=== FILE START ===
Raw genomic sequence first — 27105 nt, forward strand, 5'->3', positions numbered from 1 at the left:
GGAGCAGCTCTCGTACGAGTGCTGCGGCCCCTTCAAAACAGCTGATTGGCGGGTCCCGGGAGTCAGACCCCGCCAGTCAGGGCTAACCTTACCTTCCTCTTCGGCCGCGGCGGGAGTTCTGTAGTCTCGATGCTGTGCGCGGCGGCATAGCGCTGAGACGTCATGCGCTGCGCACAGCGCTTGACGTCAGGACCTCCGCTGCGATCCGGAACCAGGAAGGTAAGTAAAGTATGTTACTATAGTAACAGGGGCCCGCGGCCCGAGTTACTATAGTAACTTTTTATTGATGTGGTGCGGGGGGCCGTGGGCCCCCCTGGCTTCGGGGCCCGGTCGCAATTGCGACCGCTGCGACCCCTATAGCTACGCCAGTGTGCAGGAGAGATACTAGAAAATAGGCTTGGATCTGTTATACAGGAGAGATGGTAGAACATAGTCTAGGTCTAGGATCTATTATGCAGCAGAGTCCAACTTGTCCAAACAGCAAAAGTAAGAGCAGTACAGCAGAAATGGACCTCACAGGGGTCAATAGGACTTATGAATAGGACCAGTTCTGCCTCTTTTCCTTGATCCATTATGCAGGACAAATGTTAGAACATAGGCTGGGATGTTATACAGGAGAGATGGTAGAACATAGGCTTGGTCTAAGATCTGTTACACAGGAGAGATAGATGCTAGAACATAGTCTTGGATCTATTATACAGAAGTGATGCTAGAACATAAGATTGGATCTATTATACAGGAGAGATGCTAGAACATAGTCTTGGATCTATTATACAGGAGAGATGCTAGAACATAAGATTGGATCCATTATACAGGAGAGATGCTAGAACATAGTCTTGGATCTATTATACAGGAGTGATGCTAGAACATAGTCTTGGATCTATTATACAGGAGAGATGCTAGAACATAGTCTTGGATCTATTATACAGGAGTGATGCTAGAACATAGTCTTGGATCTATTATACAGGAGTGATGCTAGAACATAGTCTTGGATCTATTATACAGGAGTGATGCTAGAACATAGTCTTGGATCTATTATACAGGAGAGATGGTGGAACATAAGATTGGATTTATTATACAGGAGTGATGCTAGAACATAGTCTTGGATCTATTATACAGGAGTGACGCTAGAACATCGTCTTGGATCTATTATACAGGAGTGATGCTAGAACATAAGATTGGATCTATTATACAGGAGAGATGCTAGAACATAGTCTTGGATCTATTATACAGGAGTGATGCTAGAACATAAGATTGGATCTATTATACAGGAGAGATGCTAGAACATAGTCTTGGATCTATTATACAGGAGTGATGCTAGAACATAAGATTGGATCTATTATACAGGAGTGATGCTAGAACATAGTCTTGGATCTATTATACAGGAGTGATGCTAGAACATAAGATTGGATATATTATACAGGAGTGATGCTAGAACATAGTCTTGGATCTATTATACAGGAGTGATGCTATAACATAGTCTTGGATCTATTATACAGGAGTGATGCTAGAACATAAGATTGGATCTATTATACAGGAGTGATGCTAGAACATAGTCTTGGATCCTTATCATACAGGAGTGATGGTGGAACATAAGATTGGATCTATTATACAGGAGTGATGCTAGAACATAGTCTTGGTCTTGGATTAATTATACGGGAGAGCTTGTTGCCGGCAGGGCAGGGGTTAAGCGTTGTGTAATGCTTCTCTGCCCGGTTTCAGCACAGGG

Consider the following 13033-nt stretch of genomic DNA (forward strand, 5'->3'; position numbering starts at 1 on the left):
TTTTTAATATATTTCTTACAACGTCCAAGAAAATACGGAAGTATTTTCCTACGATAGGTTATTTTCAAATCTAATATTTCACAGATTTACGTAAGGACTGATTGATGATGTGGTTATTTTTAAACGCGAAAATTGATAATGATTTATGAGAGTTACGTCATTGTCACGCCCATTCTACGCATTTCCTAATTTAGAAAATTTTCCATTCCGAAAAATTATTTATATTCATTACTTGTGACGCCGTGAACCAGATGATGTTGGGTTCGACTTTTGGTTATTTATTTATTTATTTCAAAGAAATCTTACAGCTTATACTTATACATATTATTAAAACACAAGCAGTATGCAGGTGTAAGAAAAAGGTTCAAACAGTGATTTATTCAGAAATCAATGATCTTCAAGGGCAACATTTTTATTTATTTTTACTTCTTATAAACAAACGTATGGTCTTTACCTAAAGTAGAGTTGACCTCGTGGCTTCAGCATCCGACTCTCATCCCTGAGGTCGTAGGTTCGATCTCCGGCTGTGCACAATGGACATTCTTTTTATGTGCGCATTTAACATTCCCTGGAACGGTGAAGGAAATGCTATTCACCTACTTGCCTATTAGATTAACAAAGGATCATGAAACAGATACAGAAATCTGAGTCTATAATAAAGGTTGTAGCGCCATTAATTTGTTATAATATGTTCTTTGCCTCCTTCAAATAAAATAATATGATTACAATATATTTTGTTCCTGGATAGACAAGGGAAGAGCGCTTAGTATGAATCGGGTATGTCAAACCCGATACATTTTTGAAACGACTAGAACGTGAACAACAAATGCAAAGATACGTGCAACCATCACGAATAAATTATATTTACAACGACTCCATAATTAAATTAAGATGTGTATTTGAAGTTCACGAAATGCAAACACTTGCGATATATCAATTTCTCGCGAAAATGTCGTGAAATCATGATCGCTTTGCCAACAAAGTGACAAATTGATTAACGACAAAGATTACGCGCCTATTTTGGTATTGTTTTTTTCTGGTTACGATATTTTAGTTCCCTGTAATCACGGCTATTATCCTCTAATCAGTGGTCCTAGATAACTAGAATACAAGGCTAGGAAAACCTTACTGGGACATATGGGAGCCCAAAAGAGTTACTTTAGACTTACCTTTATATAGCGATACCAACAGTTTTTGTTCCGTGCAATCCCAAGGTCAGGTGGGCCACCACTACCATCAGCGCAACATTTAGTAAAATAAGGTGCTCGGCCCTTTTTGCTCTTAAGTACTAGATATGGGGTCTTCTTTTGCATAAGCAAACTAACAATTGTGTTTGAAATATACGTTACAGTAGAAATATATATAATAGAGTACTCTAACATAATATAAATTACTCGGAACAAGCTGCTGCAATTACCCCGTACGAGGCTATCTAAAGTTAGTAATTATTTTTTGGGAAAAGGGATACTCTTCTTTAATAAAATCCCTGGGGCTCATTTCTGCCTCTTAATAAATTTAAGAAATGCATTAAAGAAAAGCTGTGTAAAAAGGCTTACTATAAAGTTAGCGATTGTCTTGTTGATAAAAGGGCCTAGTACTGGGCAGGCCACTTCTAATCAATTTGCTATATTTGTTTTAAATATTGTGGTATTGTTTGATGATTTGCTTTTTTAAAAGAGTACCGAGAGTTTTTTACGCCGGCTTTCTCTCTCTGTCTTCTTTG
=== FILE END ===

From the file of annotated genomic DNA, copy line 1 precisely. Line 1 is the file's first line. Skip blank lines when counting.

Raw genomic sequence first — 27105 nt, forward strand, 5'->3', positions numbered from 1 at the left: